BUFFALO, N.Y., March 24 (UPI) -- A University at Buffalo School of Medicine professor says the Japanese health ministry's advice not to give infants tap water is prudent.
Dr. Alan H. Lockwood, professor of neurology and nuclear medicine, and a board member of Physicians for Social Responsibility, says six weeks after the Chernobyl accident, he examined survivors at a Moscow hospital.
"The reason that iodine-131 is so dangerous in children is that their normal growth and development, especially of the brain, depends on the thyroid gland," Lockwood says in a statement. "And if there is exposure as a child, the risk of developing thyroid cancer later in life is higher."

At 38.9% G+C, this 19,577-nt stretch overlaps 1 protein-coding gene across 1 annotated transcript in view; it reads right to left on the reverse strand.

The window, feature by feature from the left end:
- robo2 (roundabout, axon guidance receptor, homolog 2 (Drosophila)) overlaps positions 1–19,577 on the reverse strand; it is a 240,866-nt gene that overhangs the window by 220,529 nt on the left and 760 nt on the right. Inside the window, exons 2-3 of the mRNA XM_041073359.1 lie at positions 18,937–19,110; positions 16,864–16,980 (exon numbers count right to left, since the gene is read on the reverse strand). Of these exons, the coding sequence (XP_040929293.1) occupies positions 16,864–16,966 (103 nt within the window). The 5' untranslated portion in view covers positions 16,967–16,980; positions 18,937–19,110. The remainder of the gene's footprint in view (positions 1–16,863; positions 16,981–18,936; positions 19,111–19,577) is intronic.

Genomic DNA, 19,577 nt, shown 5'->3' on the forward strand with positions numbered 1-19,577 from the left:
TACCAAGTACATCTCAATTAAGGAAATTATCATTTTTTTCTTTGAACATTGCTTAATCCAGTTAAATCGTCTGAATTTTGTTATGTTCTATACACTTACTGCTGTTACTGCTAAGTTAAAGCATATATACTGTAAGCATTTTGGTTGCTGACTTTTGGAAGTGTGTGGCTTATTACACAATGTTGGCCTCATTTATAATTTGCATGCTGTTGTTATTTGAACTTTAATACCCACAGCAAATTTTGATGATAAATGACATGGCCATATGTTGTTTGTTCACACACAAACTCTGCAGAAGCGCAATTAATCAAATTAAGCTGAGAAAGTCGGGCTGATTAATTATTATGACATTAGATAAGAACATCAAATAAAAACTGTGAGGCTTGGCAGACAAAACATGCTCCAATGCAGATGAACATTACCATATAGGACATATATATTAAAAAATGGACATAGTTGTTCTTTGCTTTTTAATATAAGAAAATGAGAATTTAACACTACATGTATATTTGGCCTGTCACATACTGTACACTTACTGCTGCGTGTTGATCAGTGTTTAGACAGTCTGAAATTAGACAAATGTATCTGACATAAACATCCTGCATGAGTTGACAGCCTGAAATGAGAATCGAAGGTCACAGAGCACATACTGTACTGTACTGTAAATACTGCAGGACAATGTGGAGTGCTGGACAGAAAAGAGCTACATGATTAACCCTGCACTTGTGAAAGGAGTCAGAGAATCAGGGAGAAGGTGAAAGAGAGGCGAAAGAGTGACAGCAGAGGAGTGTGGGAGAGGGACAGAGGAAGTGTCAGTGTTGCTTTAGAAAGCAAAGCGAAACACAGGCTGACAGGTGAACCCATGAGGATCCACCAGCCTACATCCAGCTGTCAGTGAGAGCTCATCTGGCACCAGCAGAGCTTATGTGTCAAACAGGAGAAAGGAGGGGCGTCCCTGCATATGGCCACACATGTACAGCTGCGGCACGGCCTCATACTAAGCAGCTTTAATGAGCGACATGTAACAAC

However, it is reasonable to expect the higher levels of radioactivity in the tap water will not last very long, because Iodine-131 has a relatively short half-life of about eight days.
"It is quite predictable that radioisotopes have been detected in the Japanese food supply," Lockwood adds. "Japanese officials appear to be on top of this situation and have kept these foods out of the Japanese food supply. This is a reasonable preventive action that is in accord with one of the central principles of public health."
Radiation levels should be kept as low as reasonably achievable, Lockwood says.